Though revisited from the initial snapper case release from August 2000 among Warner Bros' September 2004 Hitchcock wave, "North By Northwest" still remains a benchmark in DVD mastering. The matte colour palette of the film's VistaVision photography tended to look a bit washed out in surviving 35mm prints, but the digital cleanup really makes the film glow without affecting colour balance and gray/black levels. Considered a reference disc by some reviewers, it's rather fitting this historical film is a high standard for those seeking optimum picture quality for their home theatre systems.
The sound mix is also a good arrangement of the surviving audio stems, particularly Bernard Herrmann's sublime score. Using a maniacal fandango over MGM's roaring logo, the score's unrelenting drive frequently booms through the discreet Dolby 5.1 mix; Herrmann's gentle (and tongue-in-cheek) love theme and eddying string passages also resonate with pretty good clarity. (The original music stems weren't all in the best of shape, but the rescue effort manages to preserve the score's power and delicious wit in the revised mix. Though Rhino's soundtrack CD offers unused and alternate cues, the DVD's music-only track gives viewers the chance to experience the film in a whole new light.)
Herrmann is actually credited by screenwriter Ernest Lehman for suggesting a collaboration between himself, a self-described Hitchcock fan, and the director. Most of Lehman's commentary is very slow and spotty and should have been edited into thematic paragraphs with scene-specific index points, but the track was admittedly recorded during DVD's relatively early days.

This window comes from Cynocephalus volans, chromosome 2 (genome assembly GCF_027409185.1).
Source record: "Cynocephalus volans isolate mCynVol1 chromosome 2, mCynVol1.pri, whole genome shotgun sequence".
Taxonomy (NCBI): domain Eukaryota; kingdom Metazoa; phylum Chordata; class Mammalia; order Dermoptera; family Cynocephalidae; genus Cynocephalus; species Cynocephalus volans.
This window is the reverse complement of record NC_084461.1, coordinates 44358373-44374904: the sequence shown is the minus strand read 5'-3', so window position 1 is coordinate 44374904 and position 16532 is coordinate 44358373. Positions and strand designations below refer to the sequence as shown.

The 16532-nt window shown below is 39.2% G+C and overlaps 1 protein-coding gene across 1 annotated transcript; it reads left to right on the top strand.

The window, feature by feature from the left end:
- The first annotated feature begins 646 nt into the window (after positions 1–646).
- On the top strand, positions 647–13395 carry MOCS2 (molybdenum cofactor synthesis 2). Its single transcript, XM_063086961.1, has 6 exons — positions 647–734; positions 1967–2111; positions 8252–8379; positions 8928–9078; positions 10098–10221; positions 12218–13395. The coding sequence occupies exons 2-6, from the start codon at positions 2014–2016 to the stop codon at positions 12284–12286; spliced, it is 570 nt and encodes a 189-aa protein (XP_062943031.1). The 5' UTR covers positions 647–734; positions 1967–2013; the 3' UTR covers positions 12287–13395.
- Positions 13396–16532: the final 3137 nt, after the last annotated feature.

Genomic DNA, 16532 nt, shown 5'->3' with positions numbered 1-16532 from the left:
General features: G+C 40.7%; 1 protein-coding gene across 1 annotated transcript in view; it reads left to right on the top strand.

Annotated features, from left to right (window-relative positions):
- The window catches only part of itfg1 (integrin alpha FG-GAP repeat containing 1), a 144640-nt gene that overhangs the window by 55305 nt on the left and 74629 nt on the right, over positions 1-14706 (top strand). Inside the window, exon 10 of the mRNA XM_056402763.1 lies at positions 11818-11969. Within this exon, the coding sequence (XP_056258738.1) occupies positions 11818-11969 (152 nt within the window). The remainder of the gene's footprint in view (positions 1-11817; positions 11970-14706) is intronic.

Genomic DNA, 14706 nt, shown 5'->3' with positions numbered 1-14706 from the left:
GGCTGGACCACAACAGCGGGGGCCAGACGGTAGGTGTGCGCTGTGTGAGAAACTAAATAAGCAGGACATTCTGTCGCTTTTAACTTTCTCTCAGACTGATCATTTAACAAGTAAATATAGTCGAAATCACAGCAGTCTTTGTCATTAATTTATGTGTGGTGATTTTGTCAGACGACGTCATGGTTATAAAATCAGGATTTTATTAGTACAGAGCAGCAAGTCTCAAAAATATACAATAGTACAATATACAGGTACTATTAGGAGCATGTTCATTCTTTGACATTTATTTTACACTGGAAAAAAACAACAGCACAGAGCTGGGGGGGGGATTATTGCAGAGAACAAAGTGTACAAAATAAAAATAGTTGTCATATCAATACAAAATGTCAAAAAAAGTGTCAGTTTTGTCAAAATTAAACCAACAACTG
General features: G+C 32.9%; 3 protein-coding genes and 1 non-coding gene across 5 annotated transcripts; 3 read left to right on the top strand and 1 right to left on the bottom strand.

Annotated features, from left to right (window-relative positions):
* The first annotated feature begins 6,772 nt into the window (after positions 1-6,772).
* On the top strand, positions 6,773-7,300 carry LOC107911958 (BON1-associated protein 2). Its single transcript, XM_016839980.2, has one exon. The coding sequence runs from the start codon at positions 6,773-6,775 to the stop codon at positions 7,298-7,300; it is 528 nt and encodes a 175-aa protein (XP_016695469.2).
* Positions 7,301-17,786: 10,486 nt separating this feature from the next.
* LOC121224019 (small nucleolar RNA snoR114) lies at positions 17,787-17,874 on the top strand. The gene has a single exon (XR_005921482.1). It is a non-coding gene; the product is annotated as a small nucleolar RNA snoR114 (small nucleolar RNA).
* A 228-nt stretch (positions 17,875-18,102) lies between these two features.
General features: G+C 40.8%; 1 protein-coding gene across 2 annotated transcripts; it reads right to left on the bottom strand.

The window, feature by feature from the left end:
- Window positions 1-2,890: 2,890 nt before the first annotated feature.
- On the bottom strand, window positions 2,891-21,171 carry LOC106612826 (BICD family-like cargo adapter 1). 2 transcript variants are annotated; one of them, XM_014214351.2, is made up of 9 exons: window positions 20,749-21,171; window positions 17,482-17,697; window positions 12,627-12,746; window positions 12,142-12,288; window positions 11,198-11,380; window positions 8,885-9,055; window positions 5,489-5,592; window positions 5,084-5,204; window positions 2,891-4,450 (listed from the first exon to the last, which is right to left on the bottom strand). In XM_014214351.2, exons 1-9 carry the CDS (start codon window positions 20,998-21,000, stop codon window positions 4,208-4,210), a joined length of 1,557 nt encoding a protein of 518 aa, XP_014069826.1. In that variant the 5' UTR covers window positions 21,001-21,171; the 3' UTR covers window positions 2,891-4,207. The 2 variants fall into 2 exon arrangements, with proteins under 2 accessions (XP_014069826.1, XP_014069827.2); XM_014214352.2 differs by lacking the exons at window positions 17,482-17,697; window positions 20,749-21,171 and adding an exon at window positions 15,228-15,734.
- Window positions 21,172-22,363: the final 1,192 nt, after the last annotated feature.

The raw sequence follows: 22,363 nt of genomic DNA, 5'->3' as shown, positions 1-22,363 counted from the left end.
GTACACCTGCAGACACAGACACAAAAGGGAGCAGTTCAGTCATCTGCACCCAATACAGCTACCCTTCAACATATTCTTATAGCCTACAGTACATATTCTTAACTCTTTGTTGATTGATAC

Lehman revisits some of the topics discussed by himself in the lengthy featurette, but overall fans should glean some excellent anecdotes about the script's genesis ("the ultimate Hitchcock film," according to Lehman), and the research that took the writer across the United States before finally sitting down and hammering out sixtypages of gold.
As furthered in the featurette, those sixty pages won over the director, and the production came together while Hitchcock was struggling to figure out "The Wreck of the Mary Deare," his second and unfulfilled commitment for MGM. Hosted by Eva Marie Saint, the featurette follows the film's production across the continental U.S. with generous stills, brief interviews with actor Martin Landau, and Lehman addressing the jealous male interplay between Landau and sleek James Mason.
The featurette covers a lot of ground, though veteran DVD fans will find the pacing less hurried and visually hyper than more contemporary installments; the fact Saint is allowed to walk and talk at her own pace is oddly rare, since most featurettes are frequently tailored from five to twenty-second soundbites.
The disc's archives also include an alternate trailer, with Hitchcock playing travel host before scenes from the archived standard theatrical trailer. A still gallery also captures forty-four vintage production images, poster art, and stills from recent interviews for the DVD's featurette.
This Warner Bros title is available separately or as part of the Alfred Hitchcock Signature Collection that includes: Strangers On A Train, Mr. And Mrs. Smith, Suspicion, North By Northwest, Dial M For Murder, Foreign Correspondent, The Wrong Man, Stage Fright and I Confess.
© 2004 Mark R. Hasan